To conclude, I think good writing is such which enables the reader to enter the world it describes. If you imagine a book as a garden, the writing is the entrance door. If writing is good, you pass the door effortlessly, perhaps marvelling its intricate design, but then you take a stroll in the garden and enjoy it. In case of bad writing, the door to the garden is a plain iron framework; it is closed and you must strain to peek at the garden through the bars. 

6 comments:

  1. I agree with your garden entrance metaphor. A well-written book allows you to just sink into the story effortlessly. A poorly-written novel makes you focus so much on the writing that you can't concentrate on the story, it keeps distracting you.

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  2. Great post! I LOVE your garden metaphor, very well (and lyrically) put. I agree with your points, and I'd also say that factual errors/bad research contribute to a poorly written book.

    Twilight is always an issue.:) Many people say it's badly written, and just as many praise it. The saga features some factual errors (perhaps the author could have done some research), but I can say that I enjoyed the books when I read them. So maybe sometimes, a gripping narrative is fine and all you need as a reader.

    Nice of you to mention Random Magic - I totally agree! It's a well-written book!

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  3. I'm not a huge Twilight fan, but I don't think it's poorly written. It's just not my thing. I much prefer the Sookie series. It's hard for me to say something is poorly written. I just don't feel qualified to say that one way or another, but I do know what I like and don't like. Of course something I absolutely hate, could be someone else's favorite.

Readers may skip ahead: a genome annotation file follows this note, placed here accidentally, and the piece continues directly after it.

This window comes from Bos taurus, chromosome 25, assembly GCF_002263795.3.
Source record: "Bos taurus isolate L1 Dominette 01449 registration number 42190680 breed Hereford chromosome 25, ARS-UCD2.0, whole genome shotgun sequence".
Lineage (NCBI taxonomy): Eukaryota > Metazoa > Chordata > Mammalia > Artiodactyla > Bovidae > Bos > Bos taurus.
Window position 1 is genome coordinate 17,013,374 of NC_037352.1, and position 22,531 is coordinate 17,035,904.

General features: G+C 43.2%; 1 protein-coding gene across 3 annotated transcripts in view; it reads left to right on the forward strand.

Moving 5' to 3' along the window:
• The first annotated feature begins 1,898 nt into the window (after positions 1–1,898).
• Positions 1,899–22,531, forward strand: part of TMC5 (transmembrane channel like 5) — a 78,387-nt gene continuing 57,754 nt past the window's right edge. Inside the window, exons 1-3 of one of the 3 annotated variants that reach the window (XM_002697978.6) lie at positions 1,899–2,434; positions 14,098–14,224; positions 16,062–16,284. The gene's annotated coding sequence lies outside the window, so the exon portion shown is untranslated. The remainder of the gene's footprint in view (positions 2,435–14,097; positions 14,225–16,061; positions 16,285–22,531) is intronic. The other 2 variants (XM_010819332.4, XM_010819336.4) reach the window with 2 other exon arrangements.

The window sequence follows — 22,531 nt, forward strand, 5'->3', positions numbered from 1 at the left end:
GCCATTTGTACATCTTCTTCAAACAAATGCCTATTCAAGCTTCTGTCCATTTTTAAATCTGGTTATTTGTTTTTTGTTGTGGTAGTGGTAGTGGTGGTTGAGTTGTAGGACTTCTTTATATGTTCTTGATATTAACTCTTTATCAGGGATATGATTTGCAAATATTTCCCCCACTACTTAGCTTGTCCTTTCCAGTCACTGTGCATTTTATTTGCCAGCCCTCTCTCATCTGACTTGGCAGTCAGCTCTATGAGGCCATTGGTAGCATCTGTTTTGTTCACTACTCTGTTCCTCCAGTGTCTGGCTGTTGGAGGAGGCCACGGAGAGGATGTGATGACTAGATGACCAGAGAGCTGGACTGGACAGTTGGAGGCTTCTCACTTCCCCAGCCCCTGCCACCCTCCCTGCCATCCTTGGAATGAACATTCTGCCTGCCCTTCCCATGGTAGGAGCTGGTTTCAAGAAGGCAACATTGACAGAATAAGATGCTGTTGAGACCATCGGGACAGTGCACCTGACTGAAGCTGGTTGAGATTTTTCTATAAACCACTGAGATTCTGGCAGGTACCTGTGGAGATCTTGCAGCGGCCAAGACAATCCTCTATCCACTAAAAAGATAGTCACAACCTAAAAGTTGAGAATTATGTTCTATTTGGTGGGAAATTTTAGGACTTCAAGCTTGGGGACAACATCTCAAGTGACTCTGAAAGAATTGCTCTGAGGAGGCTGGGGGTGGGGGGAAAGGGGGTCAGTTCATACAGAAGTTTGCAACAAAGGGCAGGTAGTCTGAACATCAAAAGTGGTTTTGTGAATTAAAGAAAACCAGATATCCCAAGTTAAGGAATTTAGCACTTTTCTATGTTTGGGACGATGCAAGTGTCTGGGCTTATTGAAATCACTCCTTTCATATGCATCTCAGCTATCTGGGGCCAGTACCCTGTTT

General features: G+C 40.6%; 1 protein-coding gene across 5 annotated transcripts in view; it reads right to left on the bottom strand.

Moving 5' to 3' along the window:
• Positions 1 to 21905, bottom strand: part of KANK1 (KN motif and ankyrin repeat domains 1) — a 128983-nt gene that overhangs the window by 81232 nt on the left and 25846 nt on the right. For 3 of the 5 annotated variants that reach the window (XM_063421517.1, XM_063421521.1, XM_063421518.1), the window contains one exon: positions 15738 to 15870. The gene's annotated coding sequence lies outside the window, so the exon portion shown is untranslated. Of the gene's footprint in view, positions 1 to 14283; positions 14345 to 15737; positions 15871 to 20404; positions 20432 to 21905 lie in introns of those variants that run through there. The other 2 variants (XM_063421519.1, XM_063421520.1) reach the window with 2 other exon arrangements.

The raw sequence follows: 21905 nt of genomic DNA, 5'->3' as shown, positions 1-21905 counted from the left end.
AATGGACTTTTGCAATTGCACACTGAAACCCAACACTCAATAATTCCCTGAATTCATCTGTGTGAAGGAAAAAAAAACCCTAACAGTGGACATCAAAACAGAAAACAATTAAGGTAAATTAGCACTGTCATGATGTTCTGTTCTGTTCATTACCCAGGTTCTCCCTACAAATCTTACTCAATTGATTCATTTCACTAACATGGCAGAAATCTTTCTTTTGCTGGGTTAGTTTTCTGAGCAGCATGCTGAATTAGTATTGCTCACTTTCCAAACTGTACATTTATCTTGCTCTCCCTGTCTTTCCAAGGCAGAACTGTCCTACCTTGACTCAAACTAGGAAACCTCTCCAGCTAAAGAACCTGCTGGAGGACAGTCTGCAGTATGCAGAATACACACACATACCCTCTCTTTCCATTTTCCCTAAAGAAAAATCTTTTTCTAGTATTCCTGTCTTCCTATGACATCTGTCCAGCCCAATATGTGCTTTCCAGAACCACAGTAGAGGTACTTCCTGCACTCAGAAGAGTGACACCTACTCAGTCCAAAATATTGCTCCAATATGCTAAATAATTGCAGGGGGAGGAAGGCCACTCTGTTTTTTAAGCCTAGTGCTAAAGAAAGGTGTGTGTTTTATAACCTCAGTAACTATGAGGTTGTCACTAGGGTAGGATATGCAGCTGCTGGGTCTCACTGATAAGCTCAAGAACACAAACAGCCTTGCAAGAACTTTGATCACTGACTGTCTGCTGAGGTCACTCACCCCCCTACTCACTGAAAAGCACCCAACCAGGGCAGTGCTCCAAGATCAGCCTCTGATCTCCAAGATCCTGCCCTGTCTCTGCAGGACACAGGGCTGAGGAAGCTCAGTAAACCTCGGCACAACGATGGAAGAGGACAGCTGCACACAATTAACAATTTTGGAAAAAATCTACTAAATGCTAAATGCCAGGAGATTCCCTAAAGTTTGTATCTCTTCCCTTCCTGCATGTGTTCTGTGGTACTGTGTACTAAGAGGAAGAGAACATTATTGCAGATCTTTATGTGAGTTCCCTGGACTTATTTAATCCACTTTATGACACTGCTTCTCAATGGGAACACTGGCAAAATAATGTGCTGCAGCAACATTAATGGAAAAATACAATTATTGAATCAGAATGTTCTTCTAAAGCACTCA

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  4. I haven't read either Twilight or the Sookie series, but I understand what you are saying. And totally agree. You explained it very well.

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  5. Okay, so what you've said here, is exactly my take on Twilight, and also on what makes a poorly written book. I have a friend who has directed me to a Stephen King interview where he says Stephenie Meyer is a horrible writer. But I don't see in the printed article what he says makes her a bad writer. Someone else suggested she is a poor writer, but a good storyteller. So it leaves me confused, and irritated that people have to pick on something they don't like. If I don't like something, I just move on to something I do like. Like Yvonne above says, there are things I know other people like that I just hate, and so I'm okay with people not liking Twilight. It's when they have to say it is bad just because they don't like it that bothers me. I mean, I tried reading manga and comic books, but I prefer to make the pictures in my head myself when I read, so I didn't enjoy them. That doesn't mean that I go around saying they are stupid, because I know how many people do like them, and I also enjoy many movies and tv shows that come from them. Sorry, this seems to be a hot button topic for me, so I'll get off my soapbox.

    My main comment here is: great post! :-)

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  6. @ Sarah: "A well-written book allows you to just sink into the story effortlessly." - I totally agree.

    @ Irena: You are right, factual errors7bad research downplay the quality of writing, too.

    @ Yvonne & Lisa: Here, here! Naturally, people have different tastes about books and writing. A person might like something that someone else doesn't. I am very aware of that, so I don't trash-talk books I don't like and rather move on. I always try to emphasize it is just my personal take and other people might find the same book more to their liking.

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Don't hesitate to drop me a few strange new words! I'd love to hear what you think!